Key, Banks, ethics and memory lapses

by Gordon Campbell
Disclosure rules exist in local body legislation for the public’s benefit, not the benefit of politicians. Yet the explicit message from yesterday’s press post-Cabinet conference was that Prime Minister John Key is willing to condone unethical behaviour, so long as it doesn’t reach the threshold of being provably illegal in a court of law.

Key faced repeated questioning about the standards he expected from his Ministers, and especially over what he felt about the grey area where behaviour is unethical, but does not breach the black and white letter of the law. turns out that unethical behaviour is fine by Key, and only illegal behaviour is not. That was made very clear in this exchange :

Campbell: Disclosure rules exist so that people will know where donations come from and how much they were. In this case, the law is lax enough to allow that to be shielded under anonymity…that’s why I’m raising the spirit of the law. If you found that a Minister had colluded to thwart the spirit of the law, would you feel that was perhaps, a hanging offence?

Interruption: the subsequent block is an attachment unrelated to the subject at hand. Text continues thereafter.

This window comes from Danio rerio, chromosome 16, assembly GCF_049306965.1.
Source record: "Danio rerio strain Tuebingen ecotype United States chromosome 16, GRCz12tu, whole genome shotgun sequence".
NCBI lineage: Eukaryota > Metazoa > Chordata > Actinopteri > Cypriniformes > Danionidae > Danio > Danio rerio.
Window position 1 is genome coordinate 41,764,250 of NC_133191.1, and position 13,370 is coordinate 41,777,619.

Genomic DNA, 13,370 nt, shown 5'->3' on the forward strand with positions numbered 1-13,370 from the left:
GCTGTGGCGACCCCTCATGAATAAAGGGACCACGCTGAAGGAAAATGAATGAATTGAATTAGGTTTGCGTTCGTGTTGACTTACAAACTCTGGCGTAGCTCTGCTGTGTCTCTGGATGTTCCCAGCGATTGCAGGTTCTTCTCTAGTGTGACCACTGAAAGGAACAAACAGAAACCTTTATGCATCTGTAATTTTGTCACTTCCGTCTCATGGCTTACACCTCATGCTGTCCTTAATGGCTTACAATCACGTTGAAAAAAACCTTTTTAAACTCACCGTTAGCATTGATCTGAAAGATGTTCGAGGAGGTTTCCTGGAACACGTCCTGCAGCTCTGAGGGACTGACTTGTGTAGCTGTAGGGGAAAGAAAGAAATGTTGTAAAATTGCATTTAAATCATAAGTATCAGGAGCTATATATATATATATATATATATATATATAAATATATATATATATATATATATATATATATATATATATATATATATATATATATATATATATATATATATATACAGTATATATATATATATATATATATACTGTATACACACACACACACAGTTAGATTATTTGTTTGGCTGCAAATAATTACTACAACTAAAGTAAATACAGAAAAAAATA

Key : No.

Surely, there is a point in the tawdry Banks saga where the weight of circumstantial evidence about the “ you scratch my back/I’ll scratch yours” nature of Banks’s relationship with Kim Dotcom is going to eliminate the wiggle room that has hitherto been available to Banks.

TV3’s evidence last night of helicopter flights, birthday toasts, cozy emails etc etc and today’s NZ Herald revelations about Banks’ intercession for Dotcom on a mooted land purchase heve been damning in that respect. The perception of ‘money for influence’ is now as important as the evidence – or lack of it – of actual wrongdoing, and it will increasingly be seen as tainting the Cabinet to which he belongs.

In the meantime, it doesn’t help that Banks is looking so remarkably shifty. His convenient lapses of memory are making him look like one of Tony Soprano’s crew under the FBI spotlight. Sure, his mayoral responsibilities did extend to waste management…but a somewhat better standard is expected of Cabinet. Or should be.

Public Address: John Banks in strife